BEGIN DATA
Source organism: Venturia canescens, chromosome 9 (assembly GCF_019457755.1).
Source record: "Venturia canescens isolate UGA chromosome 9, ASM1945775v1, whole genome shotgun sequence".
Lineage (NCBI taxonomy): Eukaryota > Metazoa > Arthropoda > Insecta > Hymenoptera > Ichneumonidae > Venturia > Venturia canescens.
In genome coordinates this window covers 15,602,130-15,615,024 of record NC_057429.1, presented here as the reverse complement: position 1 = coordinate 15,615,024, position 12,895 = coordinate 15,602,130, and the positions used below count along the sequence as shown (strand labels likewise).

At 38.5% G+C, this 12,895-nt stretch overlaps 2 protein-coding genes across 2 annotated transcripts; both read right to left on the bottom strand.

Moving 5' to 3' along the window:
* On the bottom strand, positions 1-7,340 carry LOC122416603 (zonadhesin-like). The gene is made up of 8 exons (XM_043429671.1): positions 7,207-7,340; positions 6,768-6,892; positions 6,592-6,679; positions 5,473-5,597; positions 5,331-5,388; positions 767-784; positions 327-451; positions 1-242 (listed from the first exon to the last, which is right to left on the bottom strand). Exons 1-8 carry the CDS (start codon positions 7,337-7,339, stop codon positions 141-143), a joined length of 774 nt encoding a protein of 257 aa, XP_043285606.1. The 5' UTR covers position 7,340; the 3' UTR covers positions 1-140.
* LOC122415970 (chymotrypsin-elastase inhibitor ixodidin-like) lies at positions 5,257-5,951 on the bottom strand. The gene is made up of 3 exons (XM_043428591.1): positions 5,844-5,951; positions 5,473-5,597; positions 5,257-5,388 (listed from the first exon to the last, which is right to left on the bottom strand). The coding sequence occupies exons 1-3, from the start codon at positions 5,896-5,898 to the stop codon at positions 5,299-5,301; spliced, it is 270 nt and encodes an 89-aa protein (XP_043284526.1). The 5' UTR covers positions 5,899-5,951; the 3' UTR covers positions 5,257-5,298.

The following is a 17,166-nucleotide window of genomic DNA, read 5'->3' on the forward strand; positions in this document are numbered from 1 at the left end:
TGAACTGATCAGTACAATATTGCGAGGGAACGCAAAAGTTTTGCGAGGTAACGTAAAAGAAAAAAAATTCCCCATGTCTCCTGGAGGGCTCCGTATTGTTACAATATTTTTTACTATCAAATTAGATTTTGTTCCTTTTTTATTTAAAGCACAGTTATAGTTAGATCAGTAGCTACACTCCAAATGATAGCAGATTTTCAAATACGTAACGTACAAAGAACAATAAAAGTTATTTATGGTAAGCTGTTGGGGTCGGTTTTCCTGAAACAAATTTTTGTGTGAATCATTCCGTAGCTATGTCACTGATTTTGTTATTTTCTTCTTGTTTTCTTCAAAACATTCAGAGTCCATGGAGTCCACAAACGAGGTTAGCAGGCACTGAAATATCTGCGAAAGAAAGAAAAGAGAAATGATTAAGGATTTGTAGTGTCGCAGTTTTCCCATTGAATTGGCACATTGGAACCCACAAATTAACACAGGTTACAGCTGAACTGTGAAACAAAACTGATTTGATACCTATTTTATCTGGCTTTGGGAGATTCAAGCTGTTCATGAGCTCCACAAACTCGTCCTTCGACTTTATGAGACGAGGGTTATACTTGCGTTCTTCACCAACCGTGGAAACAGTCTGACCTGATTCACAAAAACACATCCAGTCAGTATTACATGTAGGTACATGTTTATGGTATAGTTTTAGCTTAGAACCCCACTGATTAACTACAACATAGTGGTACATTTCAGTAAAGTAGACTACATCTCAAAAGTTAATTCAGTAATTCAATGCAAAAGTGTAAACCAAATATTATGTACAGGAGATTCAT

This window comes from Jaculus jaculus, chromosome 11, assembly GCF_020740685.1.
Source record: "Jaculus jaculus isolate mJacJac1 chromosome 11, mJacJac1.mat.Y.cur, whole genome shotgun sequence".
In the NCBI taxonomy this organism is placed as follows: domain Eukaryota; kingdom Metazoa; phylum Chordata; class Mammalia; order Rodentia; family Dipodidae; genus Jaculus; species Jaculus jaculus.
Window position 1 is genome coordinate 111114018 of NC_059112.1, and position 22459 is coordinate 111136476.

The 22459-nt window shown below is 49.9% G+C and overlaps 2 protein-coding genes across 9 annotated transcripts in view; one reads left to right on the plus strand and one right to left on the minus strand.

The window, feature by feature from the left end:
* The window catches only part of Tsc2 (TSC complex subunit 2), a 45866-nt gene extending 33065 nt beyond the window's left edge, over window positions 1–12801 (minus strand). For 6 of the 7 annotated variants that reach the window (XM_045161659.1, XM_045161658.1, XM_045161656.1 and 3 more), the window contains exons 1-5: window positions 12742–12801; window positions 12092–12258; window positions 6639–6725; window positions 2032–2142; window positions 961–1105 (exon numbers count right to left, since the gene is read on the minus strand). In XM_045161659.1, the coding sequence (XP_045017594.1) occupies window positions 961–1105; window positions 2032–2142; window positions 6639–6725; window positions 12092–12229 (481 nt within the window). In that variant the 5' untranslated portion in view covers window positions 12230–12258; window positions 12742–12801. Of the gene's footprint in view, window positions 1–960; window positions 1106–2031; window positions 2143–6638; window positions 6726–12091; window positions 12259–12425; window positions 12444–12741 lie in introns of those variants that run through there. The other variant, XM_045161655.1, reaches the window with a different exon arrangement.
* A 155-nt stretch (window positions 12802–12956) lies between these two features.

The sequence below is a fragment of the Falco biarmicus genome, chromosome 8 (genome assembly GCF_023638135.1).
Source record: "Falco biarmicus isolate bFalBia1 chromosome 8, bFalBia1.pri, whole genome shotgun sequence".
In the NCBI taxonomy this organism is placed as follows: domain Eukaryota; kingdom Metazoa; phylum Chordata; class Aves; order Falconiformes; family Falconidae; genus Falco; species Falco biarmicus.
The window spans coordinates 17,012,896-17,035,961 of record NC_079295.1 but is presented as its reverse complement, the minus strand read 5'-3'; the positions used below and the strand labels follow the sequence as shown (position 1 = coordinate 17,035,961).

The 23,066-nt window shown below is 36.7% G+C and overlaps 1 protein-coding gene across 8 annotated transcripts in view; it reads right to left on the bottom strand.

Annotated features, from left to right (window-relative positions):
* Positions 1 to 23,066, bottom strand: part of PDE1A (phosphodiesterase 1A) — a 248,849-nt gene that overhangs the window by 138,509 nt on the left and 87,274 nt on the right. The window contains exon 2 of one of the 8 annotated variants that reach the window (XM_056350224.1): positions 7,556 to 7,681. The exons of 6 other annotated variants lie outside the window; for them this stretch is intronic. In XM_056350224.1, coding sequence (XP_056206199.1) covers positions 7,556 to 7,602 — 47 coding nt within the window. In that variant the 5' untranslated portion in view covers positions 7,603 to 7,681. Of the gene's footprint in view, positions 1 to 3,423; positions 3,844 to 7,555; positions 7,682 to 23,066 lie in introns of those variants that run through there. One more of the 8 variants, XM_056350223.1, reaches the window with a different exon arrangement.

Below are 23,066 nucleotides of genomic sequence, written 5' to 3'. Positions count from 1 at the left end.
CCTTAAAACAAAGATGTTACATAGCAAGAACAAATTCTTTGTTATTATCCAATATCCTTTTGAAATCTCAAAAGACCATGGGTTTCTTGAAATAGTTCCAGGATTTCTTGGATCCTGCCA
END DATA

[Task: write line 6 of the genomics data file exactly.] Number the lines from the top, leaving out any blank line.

Moving 5' to 3' along the window: